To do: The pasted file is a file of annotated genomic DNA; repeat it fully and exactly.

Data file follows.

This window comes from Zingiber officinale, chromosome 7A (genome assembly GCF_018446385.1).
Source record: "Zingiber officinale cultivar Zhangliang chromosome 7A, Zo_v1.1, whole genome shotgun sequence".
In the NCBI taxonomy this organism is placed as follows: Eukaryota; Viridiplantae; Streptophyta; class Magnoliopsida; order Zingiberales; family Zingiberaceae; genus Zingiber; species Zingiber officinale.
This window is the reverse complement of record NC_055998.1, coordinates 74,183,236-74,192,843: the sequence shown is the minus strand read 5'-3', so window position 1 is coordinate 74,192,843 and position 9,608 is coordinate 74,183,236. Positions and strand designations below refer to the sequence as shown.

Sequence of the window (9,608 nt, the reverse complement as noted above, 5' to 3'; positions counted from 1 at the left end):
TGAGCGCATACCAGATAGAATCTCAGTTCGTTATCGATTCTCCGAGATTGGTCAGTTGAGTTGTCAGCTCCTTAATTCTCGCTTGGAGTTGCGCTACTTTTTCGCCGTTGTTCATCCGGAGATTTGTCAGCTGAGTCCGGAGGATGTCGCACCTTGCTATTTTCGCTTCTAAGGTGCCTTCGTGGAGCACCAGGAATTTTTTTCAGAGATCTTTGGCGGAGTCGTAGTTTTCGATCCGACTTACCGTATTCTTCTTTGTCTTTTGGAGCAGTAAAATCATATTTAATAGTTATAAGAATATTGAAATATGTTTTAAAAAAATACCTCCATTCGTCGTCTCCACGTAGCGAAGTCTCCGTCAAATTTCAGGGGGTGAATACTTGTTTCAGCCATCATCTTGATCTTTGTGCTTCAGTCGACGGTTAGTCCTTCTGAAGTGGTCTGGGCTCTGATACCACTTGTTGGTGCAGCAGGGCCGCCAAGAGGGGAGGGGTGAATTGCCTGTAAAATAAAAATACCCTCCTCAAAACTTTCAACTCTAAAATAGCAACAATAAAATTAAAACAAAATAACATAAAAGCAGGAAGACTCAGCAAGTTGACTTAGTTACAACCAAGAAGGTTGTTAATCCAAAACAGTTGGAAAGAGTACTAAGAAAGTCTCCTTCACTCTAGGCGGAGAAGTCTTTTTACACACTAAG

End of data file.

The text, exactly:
This window comes from Zingiber officinale, chromosome 7A (genome assembly GCF_018446385.1).
Source record: "Zingiber officinale cultivar Zhangliang chromosome 7A, Zo_v1.1, whole genome shotgun sequence".
In the NCBI taxonomy this organism is placed as follows: Eukaryota; Viridiplantae; Streptophyta; class Magnoliopsida; order Zingiberales; family Zingiberaceae; genus Zingiber; species Zingiber officinale.
This window is the reverse complement of record NC_055998.1, coordinates 74,183,236-74,192,843: the sequence shown is the minus strand read 5'-3', so window position 1 is coordinate 74,192,843 and position 9,608 is coordinate 74,183,236. Positions and strand designations below refer to the sequence as shown.

Sequence of the window (9,608 nt, the reverse complement as noted above, 5' to 3'; positions counted from 1 at the left end):
TGAGCGCATACCAGATAGAATCTCAGTTCGTTATCGATTCTCCGAGATTGGTCAGTTGAGTTGTCAGCTCCTTAATTCTCGCTTGGAGTTGCGCTACTTTTTCGCCGTTGTTCATCCGGAGATTTGTCAGCTGAGTCCGGAGGATGTCGCACCTTGCTATTTTCGCTTCTAAGGTGCCTTCGTGGAGCACCAGGAATTTTTTTCAGAGATCTTTGGCGGAGTCGTAGTTTTCGATCCGACTTACCGTATTCTTCTTTGTCTTTTGGAGCAGTAAAATCATATTTAATAGTTATAAGAATATTGAAATATGTTTTAAAAAAATACCTCCATTCGTCGTCTCCACGTAGCGAAGTCTCCGTCAAATTTCAGGGGGTGAATACTTGTTTCAGCCATCATCTTGATCTTTGTGCTTCAGTCGACGGTTAGTCCTTCTGAAGTGGTCTGGGCTCTGATACCACTTGTTGGTGCAGCAGGGCCGCCAAGAGGGGAGGGGTGAATTGCCTGTAAAATAAAAATACCCTCCTCAAAACTTTCAACTCTAAAATAGCAACAATAAAATTAAAACAAAATAACATAAAAGCAGGAAGACTCAGCAAGTTGACTTAGTTACAACCAAGAAGGTTGTTAATCCAAAACAGTTGGAAAGAGTACTAAGAAAGTCTCCTTCACTCTAGGCGGAGAAGTCTTTTTACACACTAAG